You’ve heard of concept cars—those futuristic car models, made years in advance of production, designed to envision the future, test ideas, and generate buzz. Industries and manufacturers of all sizes can learn something from this car company playbook. Envisioning the future of your category is key to successful design and innovation. Imagining and visualizing the future of your products or services serves many purposes. To inspire innovation efforts, to paint a target for innovation teams, to shape your future, and to predict the potholes along the way. You’ll also help position your company as an innovator in your category. Here are five steps for creating your vision, with examples, from cars to computers to office furniture.
1. Consider Future Lifestyles Before Future Products
Lifestyles drive innovation. So, before you focus on the future of your product, focus on the future of your customers’ lifestyles. This includes trends in work and play, social networks, families and tribes, and technological aptitudes.
Ed Boyd, SVP of Experience Design at Dell Computer (and a BOLTGROUP alum), tells how his advanced concepts team envisions its products three generations out. With their two-year development cycles, they are looking six or more years into the future. Interestingly, the future they explore is not necessarily focused on computers. In fact, it’s computer agnostic—not a Dell, HP, Apple or any other piece of hardware or software. They focus on people, services, lifestyles, and technologies. One recent visioning was around “precision”—precision to simplify work by centralizing data, eliminating duplicate files, and fostering collaboration.
2. Gain Empathy with Today’s End User
Use research to get a deep empathy with the customer and end user of today. Understand who they are. Understand their character traits and the traits they look for in products. With that empathy of today, and knowledge of where lifestyles are headed, you can begin to estimate tomorrow.
Car companies design new models four to eight years out. The car on the designer’s tablet today may not hit the market for many years. To stay in touch with consumers of today and tomorrow, they listen for who consumers are as people. Kevin George, Design Manager of the Ford Edge SUV, describes how his team held clinics where consumers and designers worked together to sketch up ideas (at BOLTGROUP we call them “participatory design sessions”). The goal was not to actually design a car, but to get to know the consumer, and their personalities and perceptions. Ford learned consumers wanted an SUV that was both dominating and accommodating. Sounds contradictory, until you think of it in terms of the character trait we call “charismatic.” We think of charismatic people as knowing when to be dominating and when to be accommodating. The resulting vision from Kevin’s design team became the Ford Edge with a fast-paced yet nimble look that fits this consumer’s lifestyle.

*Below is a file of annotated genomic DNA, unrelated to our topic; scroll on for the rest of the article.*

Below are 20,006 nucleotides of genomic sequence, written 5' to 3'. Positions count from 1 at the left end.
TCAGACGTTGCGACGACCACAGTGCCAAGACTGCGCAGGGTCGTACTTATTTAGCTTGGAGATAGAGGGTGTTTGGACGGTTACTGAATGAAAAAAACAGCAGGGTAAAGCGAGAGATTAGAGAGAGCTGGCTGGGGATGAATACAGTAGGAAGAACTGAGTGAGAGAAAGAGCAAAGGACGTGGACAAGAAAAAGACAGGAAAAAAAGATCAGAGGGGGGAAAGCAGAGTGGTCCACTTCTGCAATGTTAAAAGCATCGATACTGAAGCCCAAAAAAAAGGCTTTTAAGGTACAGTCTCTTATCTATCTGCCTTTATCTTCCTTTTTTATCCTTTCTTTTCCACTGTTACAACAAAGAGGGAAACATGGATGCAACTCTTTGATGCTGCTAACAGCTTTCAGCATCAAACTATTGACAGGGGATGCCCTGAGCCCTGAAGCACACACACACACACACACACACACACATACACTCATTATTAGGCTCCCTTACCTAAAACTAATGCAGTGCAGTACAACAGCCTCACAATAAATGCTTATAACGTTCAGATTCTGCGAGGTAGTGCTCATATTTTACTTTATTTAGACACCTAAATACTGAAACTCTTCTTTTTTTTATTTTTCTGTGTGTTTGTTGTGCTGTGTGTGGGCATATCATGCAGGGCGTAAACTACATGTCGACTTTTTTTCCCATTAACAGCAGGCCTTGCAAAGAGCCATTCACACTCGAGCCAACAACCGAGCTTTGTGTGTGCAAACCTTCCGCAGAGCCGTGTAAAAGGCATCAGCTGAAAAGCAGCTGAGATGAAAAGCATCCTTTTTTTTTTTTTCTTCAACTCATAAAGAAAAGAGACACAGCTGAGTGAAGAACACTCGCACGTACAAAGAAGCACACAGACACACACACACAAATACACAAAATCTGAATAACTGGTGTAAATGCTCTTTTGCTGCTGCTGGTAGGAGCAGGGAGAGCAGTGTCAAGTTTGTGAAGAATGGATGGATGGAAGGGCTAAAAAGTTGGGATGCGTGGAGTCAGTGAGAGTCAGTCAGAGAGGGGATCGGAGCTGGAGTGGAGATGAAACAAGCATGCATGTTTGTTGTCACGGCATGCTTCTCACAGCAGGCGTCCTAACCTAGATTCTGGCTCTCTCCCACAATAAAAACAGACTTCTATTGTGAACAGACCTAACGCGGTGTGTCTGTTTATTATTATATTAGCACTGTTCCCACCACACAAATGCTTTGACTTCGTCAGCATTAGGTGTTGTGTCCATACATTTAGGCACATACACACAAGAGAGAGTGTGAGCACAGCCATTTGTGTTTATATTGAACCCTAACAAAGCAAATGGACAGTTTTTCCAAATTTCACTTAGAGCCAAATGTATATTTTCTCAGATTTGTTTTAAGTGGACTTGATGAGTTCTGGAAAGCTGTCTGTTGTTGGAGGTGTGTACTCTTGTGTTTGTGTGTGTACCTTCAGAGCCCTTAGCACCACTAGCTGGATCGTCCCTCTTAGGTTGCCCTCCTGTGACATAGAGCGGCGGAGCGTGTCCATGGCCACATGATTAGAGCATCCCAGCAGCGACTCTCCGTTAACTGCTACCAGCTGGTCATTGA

3. Assess the Impact of Technology
Apply emerging technologies and creative design thinking that will both impact future lifestyles in a positive way and help avoid future barriers.
Through consumer research Kevin George’s team at Ford understood the role of technology in SUV drivers’ lives—to be a better driver, to stay connected in the car, and to enjoy the ride. Ed Boyd’s team at Dell applied technology to achieve their vision of “precision.” Some companies picture likely future scenarios based on burgeoning technologies. Years ago, I helped Herman Miller’s advanced concept team consider the implications of wireless technology in the workplace. They knew wireless was coming, but no one knew exactly what that meant to people’s work habits and lifestyles. Teams from design, marketing, engineering, anthropology, and research generated concepts based on a world without wires.
4. Tell the Story of Your Future
Visualizations of the future are unproven. Organizational land mines abound—people in the organization who’ve not been part of the process will be skeptical. So, craft a story, not just a concept. Start with the customer input, connect the dots, then tell about testing, then integrate technology. The most effective stories are crafted by a multidisciplinary team—design, strategic marketing, etc. And use visualization technologies to make your story compelling (CAD, CGI, VR, etc.).
5. Rely on the Right Team
To effectively accomplish Steps 1 through 4, establish an advanced concepts team, separate from your day-to-day new product development team (NPD). The NPD team should focus on products for introduction in one to two years. The advanced concept team works five or more years out. They visualize concepts to take advantage of future opportunities and navigate future obstacles. This gives the concept team freedom to think outside the box and explore potentially disruptive innovations. But neither team works in a vacuum—ideas and methods must be shared between teams. When the network works smoothly, the best concepts from the advanced team are brought to fruition by the NPD team. See more at https://boltgroup.com/custom-teams-for-innovation.
I suspect Ford and Dell designers now envision a world where no one needs a driver’s license or a workstation (think driverless cars and wearable computing). With the fives steps outlined here you can create your own product vision, designing your future, so your future doesn’t design you.